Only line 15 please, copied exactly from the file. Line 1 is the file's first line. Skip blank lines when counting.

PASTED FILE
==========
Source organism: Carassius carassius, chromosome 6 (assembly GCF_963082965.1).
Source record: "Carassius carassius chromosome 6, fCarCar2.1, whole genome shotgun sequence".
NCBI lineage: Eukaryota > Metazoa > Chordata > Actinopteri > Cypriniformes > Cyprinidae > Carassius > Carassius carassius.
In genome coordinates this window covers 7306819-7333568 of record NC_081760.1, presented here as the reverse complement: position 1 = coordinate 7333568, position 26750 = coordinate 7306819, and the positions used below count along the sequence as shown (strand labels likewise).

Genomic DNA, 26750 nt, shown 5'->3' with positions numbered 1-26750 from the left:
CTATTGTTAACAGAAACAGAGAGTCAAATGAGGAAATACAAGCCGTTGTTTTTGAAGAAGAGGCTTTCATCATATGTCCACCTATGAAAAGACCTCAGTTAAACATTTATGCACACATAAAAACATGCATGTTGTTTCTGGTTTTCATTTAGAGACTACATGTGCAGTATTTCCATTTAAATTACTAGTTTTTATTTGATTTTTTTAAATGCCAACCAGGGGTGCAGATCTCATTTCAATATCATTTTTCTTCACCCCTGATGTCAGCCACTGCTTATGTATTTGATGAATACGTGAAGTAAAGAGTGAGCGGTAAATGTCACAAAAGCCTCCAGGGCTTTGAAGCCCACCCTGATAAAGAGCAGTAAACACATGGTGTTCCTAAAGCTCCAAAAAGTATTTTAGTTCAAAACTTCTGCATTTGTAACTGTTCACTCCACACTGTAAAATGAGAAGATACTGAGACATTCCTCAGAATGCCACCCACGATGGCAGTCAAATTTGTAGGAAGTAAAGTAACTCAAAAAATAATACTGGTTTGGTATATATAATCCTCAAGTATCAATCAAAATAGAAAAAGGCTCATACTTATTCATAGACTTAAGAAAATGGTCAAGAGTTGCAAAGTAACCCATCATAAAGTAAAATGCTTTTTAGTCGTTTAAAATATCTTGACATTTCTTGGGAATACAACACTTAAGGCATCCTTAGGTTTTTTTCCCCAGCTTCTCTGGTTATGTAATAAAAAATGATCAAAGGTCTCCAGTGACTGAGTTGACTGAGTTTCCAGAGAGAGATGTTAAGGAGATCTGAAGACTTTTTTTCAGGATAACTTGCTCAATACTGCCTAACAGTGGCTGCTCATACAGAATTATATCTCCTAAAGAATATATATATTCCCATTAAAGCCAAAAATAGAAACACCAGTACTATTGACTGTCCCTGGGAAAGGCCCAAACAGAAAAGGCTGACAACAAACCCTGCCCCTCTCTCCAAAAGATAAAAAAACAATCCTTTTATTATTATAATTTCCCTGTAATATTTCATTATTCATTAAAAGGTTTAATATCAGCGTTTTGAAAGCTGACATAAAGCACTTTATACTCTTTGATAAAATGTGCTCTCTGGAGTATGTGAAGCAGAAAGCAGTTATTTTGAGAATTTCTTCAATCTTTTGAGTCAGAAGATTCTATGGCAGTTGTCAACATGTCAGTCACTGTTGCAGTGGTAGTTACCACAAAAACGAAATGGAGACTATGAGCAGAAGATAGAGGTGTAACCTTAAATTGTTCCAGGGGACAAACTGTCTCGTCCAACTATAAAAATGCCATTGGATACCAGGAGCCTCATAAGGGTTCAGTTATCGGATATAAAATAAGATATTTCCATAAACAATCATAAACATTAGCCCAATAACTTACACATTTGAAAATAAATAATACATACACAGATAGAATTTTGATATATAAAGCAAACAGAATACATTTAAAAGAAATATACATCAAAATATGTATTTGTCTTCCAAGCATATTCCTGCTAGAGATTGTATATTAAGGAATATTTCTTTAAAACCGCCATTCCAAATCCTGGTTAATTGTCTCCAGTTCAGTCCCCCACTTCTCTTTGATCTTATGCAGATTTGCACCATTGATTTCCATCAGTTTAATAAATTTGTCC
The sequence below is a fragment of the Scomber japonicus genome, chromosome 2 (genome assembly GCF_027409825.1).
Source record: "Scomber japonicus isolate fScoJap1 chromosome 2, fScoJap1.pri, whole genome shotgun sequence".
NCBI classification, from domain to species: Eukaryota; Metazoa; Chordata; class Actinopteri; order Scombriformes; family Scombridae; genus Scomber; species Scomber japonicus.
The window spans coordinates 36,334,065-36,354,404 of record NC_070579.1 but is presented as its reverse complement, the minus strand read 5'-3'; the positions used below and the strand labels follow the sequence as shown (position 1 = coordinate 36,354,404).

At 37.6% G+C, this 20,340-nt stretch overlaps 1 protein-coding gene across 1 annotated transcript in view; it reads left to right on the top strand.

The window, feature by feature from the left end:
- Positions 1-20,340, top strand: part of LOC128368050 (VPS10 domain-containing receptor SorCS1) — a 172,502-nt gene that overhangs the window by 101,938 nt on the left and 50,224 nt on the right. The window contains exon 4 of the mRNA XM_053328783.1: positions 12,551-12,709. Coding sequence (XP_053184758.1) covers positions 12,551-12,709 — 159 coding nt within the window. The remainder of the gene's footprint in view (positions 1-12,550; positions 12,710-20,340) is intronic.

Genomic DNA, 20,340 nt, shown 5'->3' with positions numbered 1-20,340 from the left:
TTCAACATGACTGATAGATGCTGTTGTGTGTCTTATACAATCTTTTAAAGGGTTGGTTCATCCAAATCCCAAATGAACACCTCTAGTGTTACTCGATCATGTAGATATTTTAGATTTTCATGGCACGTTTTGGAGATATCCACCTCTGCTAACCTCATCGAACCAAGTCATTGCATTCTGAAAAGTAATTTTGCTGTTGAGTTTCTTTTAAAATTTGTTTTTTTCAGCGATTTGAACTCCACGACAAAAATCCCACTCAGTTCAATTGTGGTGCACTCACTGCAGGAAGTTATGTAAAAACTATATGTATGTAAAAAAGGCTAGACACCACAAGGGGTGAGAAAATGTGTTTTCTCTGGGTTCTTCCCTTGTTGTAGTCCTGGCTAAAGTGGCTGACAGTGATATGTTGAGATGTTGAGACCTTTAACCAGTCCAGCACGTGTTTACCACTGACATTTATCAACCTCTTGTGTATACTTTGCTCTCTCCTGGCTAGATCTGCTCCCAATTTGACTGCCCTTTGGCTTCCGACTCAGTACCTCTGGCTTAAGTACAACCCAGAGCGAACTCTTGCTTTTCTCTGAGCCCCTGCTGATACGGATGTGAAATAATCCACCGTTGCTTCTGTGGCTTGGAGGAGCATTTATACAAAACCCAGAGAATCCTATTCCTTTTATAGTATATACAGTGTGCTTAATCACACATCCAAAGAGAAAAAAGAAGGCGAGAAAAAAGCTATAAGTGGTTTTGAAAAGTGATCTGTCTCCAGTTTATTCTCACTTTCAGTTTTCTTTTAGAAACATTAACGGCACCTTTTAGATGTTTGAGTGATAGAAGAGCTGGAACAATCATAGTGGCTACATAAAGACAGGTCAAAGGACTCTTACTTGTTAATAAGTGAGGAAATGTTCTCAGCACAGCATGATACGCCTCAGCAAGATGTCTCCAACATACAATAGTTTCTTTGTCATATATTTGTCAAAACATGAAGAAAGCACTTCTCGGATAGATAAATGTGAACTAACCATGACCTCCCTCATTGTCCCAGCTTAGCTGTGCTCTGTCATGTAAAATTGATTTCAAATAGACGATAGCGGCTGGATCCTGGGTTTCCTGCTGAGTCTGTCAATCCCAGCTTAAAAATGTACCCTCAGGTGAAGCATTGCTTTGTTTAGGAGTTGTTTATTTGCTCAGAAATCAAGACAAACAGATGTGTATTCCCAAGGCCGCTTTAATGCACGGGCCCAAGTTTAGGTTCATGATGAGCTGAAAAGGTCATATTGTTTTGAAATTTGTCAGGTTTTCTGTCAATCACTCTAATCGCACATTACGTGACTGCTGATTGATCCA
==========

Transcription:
TTCAACATGACTGATAGATGCTGTTGTGTGTCTTATACAATCTTTTAAAGGGTTGGTTCATCCAAATCCCAAATGAACACCTCTAGTGTTACTCGATCATGTAGATATTTTAGATTTTCATGGCACGTTTTGGAGATATCCACCTCTGCTAACCTCATCGAACCAAGTCATTGCATTCTGAAAAGTAATTTTGCTGTTGAGTTTCTTTTAAAATTTGTTTTTTTCAGCGATTTGAACTCCACGACAAAAATCCCACTCAGTTCAATTGTGGTGCACTCACTGCAGGAAGTTATGTAAAAACTATATGTATGTAAAAAAGGCTAGACACCACAAGGGGTGAGAAAATGTGTTTTCTCTGGGTTCTTCCCTTGTTGTAGTCCTGGCTAAAGTGGCTGACAGTGATATGTTGAGATGTTGAGACCTTTAACCAGTCCAGCACGTGTTTACCACTGACATTTATCAACCTCTTGTGTATACTTTGCTCTCTCCTGGCTAGATCTGCTCCCAATTTGACTGCCCTTTGGCTTCCGACTCAGTACCTCTGGCTTAAGTACAACCCAGAGCGAACTCTTGCTTTTCTCTGAGCCCCTGCTGATACGGATGTGAAATAATCCACCGTTGCTTCTGTGGCTTGGAGGAGCATTTATACAAAACCCAGAGAATCCTATTCCTTTTATAGTATATACAGTGTGCTTAATCACACATCCAAAGAGAAAAAAGAAGGCGAGAAAAAAGCTATAAGTGGTTTTGAAAAGTGATCTGTCTCCAGTTTATTCTCACTTTCAGTTTTCTTTTAGAAACATTAACGGCACCTTTTAGATGTTTGAGTGATAGAAGAGCTGGAACAATCATAGTGGCTACATAAAGACAGGTCAAAGGACTCTTACTTGTTAATAAGTGAGGAAATGTTCTCAGCACAGCATGATACGCCTCAGCAAGATGTCTCCAACATACAATAGTTTCTTTGTCATATATTTGTCAAAACATGAAGAAAGCACTTCTCGGATAGATAAATGTGAACTAACCATGACCTCCCTCATTGTCCCAGCTTAGCTGTGCTCTGTCATGTAAAATTGATTTCAAATAGACGATAGCGGCTGGATCCTGGGTTTCCTGCTGAGTCTGTCAATCCCAGCTTAAAAATGTACCCTCAGGTGAAGCATTGCTTTGTTTAGGAGTTGTTTATTTGCTCAGAAATCAAGACAAACAGATGTGTATTCCCAAGGCCGCTTTAATGCACGGGCCCAAGTTTAGGTTCATGATGAGCTGAAAAGGTCATATTGTTTTGAAATTTGTCAGGTTTTCTGTCAATCACTCTAATCGCACATTACGTGACTGCTGATTGATCCA